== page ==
The German economy will lose steam in the second half of 2016 as weaker foreign demand causes industrial output to slow. As David Pollard reports, the warning from the Finance Ministry is another sign that Europe's biggest economy is set for a slowdown at a key time for Europe.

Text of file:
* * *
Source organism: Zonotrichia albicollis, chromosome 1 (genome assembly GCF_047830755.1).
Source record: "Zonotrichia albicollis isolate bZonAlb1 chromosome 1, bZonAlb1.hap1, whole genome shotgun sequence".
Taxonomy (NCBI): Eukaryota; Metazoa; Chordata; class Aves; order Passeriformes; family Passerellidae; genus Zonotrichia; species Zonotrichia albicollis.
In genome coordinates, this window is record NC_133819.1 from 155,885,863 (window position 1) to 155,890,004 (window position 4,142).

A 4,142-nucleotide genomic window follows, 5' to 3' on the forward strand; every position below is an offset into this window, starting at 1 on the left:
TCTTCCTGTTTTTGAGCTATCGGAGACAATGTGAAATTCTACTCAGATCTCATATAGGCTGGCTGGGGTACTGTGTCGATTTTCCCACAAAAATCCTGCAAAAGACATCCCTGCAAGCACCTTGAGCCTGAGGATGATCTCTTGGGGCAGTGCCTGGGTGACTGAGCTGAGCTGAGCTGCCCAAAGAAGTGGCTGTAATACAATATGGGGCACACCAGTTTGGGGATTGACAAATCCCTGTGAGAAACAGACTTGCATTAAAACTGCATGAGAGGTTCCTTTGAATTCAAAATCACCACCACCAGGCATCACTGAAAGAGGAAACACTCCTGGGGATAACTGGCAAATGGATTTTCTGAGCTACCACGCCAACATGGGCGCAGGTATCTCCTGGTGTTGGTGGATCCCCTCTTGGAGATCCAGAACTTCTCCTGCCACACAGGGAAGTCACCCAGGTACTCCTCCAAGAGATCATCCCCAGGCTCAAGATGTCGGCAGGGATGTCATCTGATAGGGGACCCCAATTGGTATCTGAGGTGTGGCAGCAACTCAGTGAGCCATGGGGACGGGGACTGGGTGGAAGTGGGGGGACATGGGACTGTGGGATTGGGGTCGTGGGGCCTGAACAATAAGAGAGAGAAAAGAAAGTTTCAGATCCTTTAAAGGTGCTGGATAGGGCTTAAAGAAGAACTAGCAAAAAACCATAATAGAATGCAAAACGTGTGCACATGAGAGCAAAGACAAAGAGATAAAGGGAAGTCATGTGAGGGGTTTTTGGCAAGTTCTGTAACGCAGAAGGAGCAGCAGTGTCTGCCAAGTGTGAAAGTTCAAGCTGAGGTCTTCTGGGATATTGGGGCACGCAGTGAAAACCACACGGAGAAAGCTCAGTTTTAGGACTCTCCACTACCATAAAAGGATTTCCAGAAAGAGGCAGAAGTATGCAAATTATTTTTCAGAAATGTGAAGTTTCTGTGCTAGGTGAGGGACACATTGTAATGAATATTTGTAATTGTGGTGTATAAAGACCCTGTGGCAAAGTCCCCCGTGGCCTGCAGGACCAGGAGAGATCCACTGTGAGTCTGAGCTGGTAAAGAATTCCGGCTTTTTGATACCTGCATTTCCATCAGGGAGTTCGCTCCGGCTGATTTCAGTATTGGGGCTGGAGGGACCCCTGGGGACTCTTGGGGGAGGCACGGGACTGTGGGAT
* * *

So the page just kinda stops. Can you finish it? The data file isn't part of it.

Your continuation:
After a round of state elections and with a federal vote on the horizon, Germany's politicians will be talking up the economy. For now, its finance ministry is talking it down. Growth will slow in the second half, it's warning - amid weaker foreign demand. Even if domestic demand is strong. SOUNDBITE (English) IHS GLOBAL INSIGHT, DIRECTOR OF SOVEREIGN RISK, JAN RANDOLPH, SAYING: "Wages are going up, the inflation rate is next to zero, and they're also making savings from energy. I think all that adds up to bigger consumer spending and we're seeing that as the big engine now for growth for Germany rather than just exports." Elsewhere, a reminder of another political challenge. Brexit: European parlimanet president Martin Schulz talking of the need for speed in Britain's exit negotiations with Europe. UPSOT (German) MARTIN SCHULZ, PRESIDENT, EUROPEAN PARLIAMENT, SAYING: "It's extremely complicated ..." 'It's extremely complicated' - he said - but the talks must be concluded by a 2019 deadline. But before that, voters go to the polls across Europe - and in Germany itself. Chancellor Merkel's future seen hanging in the balance of a fierce migration debate. SOUNDBITE (English) IHS GLOBAL INSIGHT, DIRECTOR OF SOVEREIGN RISK, JAN RANDOLPH, SAYING: "The euro zone crisis has morphed from debt, to growth, and now to politics. Not just the refugees, but Brexit is an existential challenge for the EU, and therefore for Merkel first and foremost." A time then for a new approach, according to some euro watchers. (SOUNDBITE) (English) CHIEF ECONOMIC ADVISER, CEBR, VICKY PRYCE, SAYING: "What you really need is a complete rethink about what to do with debt and how to get out of it. QE continues, quantitative easing may be the one answer. But restructuring, rethinking is one. Focussing on growth has to be other." But the ECB has also issued a new warning of the risks that Brexit and China still pose to the global economy. Harnessing growth the one thing Europe's politicians still can't quite achieve. ////////////////////////////////// 4111-EU-SCHULZ/ For much of Europe it's the so-called elephant in the room. Brexit the thing that could still trample over Europe's fortunes. One reason to tie up an exit deal as soon as possible perhaps - by 2019 at the latest, according to Martin Schulz. BITE SCHULZ But before that voters going to the polls across Europe - and with a referendum in Italy - all before that, there's a growing sense of Europe /////////// "The notoriously frugal German spenders, high savers, have decided that, well, with low unemployment, job security or apparent job security and getting nothing out of the banks in terms of interest, now is the time to spend on big-ticket items, and they seem to be doing so." ///////////////////////////